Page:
posted by late afternoon dreaming hotel at 11:20 AM on January 8, 2015 [8 favorites]


It's occurred to me that one of the reasons I can't start on a career is because nothing... and I do mean nothing... has ever compelled me to study it beyond a very superficial, Reader's Digest-y type level...

In many cases, what you study has absolutely no bearing on what career you'll have. I was a liberal arts person who majored in Communications. I've made a comfy living working in offices for industries that have nothing to do with radio, TV, or film. Because I know a little about many things, I'm a good fit in many different positions. I can work with IT people, salespeople, construction workers, and project managers. I've been a trainee and a trainer.

There are many people in the world that bemoan the typical office/cubicle job as soul-crushing and not stimulating. They could never DO that! Do what you love and it's never work, amirite? And that works, if you have one thing you love. Some people have that kind of calling. Like Chris Hadfield, who knew he wanted to be an astronaut from the day he learned the word. Like my husband and mother, who knew from little kids that they wanted to teach.

The rest of us, we get jobs that allows us to dabble in our interests when the workday (or night) is done. Trust me, I'm not here because I found spreadsheets and conference calls compelling enough to study when I went to school. I don't have a career, per se, and that's okay. I've had some fantastic jobs though!

What do I do?

You relish the fact that, at least to me and the slice of the world I inhabit, you are a regular human being. When you learn a little about a lot of things? That's called a well-rounded education and is an ASSET. Your super-intellectual friends -- if they actually really know as much about as many topics they let people believe -- are a small percentage of the bigger world. It's your curiosity that will make you a better conversation partner, a better interviewee, a better networker in general because you'll be asking questions and not just droning on.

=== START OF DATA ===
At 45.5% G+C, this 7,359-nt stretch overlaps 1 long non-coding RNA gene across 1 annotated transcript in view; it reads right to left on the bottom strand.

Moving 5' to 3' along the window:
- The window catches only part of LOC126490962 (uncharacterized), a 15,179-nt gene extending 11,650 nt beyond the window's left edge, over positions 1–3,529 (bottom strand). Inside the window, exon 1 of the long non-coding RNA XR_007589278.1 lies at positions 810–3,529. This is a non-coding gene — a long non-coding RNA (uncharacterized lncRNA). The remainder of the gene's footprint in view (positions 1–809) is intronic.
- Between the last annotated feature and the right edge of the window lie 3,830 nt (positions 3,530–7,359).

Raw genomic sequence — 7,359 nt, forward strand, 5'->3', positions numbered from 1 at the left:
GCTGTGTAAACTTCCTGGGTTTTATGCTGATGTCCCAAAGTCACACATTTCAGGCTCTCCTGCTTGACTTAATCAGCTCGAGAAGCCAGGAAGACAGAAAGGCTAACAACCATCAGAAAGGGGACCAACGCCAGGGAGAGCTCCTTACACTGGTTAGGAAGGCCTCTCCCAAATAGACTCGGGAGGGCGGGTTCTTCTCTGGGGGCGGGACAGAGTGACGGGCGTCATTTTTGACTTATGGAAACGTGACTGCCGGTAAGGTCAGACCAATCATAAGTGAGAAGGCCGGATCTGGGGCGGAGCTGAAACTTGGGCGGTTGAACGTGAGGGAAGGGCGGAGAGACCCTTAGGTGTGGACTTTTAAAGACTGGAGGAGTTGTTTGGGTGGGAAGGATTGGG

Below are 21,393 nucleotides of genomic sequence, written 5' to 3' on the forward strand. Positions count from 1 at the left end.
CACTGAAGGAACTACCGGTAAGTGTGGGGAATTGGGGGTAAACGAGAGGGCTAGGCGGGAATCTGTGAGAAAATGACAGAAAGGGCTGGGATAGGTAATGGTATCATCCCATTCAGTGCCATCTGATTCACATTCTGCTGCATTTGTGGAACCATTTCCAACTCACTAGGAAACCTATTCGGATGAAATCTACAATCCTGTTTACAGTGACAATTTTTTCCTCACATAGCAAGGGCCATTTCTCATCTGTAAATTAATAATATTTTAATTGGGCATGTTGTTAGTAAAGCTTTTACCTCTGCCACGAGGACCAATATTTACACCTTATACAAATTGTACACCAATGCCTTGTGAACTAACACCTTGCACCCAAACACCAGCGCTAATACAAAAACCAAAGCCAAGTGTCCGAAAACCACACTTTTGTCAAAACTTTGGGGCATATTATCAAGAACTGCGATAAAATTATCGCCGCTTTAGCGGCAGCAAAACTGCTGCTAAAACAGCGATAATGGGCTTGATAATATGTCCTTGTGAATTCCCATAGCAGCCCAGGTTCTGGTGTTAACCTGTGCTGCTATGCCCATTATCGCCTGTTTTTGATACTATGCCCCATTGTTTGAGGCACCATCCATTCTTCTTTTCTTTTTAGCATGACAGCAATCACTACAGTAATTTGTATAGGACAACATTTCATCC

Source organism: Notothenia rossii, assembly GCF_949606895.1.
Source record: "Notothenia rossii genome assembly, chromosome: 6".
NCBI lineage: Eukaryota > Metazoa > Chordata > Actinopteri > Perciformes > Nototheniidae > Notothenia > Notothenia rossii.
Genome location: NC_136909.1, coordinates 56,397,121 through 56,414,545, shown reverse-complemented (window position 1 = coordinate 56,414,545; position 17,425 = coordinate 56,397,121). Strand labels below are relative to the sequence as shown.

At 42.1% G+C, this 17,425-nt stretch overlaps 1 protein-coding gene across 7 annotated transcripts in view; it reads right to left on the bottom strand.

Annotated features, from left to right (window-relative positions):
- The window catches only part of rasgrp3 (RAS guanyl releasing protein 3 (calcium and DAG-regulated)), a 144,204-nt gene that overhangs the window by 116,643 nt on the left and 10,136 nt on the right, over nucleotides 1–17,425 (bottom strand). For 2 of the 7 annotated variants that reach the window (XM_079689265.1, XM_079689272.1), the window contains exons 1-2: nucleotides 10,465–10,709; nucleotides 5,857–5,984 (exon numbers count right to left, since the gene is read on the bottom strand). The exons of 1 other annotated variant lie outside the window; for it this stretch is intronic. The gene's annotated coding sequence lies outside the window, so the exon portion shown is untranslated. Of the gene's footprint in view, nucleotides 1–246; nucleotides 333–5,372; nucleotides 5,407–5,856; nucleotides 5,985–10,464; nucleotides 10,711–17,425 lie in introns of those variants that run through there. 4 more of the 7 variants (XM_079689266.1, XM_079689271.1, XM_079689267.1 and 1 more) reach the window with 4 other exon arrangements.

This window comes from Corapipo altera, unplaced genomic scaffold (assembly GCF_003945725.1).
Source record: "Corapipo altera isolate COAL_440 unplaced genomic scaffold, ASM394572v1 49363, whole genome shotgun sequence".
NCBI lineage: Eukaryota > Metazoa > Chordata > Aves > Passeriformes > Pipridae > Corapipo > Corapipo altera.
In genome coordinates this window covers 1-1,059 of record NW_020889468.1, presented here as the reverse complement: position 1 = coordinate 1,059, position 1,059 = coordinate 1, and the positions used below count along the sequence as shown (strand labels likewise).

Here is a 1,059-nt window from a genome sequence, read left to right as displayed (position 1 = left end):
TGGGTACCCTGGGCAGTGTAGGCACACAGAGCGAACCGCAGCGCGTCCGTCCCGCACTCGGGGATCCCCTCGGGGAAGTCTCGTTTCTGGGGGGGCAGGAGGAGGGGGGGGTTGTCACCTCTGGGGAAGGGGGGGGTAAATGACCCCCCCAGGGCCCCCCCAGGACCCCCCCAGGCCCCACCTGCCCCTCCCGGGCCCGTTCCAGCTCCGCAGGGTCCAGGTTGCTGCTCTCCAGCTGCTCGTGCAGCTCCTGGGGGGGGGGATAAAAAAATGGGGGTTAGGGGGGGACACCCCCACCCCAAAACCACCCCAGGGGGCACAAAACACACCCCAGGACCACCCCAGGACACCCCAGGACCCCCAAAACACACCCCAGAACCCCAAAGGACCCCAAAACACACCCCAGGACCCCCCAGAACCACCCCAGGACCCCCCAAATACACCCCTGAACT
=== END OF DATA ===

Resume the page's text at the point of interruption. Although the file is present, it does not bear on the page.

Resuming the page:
Don't beat yourself up. You are fine just the way you are.
posted by kimberussell at 11:24 AM on January 8, 2015 [6 favorites]


If you're serious about the blood pressure thing, are you taking meds? I'm doing Losartan and it makes me calmer, slower, a little less anxious. The meds... they help.

Oh, but I'm still a raving dilettante! But like Potomac Avenue suggests, I've been lucky enough to find work that lets me do a little of everything. If you have a knack for listening, connecting the dots, knowing a little about a lot of things, and sensing of when to turn something over to the experts (which is simply impossible for most people to gauge that well), there's work for you in just about any industry.

It's a feature, not a bug.

One thing that does help me focus is limiting media access. If I keep the TV off when I'm working on a multi-week project, I absorb information in a much deeper way.
posted by mochapickle at 11:26 AM on January 8, 2015


I see some of myself in your description. For me the answer was just to pick something. Not everyone gets a calling. Some of us just get jobs that when you apply yourself turn into careers in areas you were never drawn to, but turned out to be good areas to earn a living.
posted by cecic at 11:27 AM on January 8, 2015


True story: musician goes to Boston to audition for Boston Symphony. Walks in the warmup room, and other candidates are doing MIRACULOUS things on their instruments. Playing faster, higher, more agile than he could ever imagine playing, himself. Every single person in this room is doing something he can't do.

The committee calls him out to come play. Un-rattled, he plays the music merely beautifully. He gets the job. He's there 30 years.

Lesson: don't judge yourself by stuff other people do that you can't. Instead, be glad it's a big diverse world where people with lots of different skill sets and proclivities aggregate to create a rich, highly-functional whole. You yourself don't need to embody every worthy trait and faculty. You don't have to be able to rebuild a transmission, or pitch for the Yankees. There are guys for that. I'm not handsome. That's okay...there are guys for that. That's how it works! :)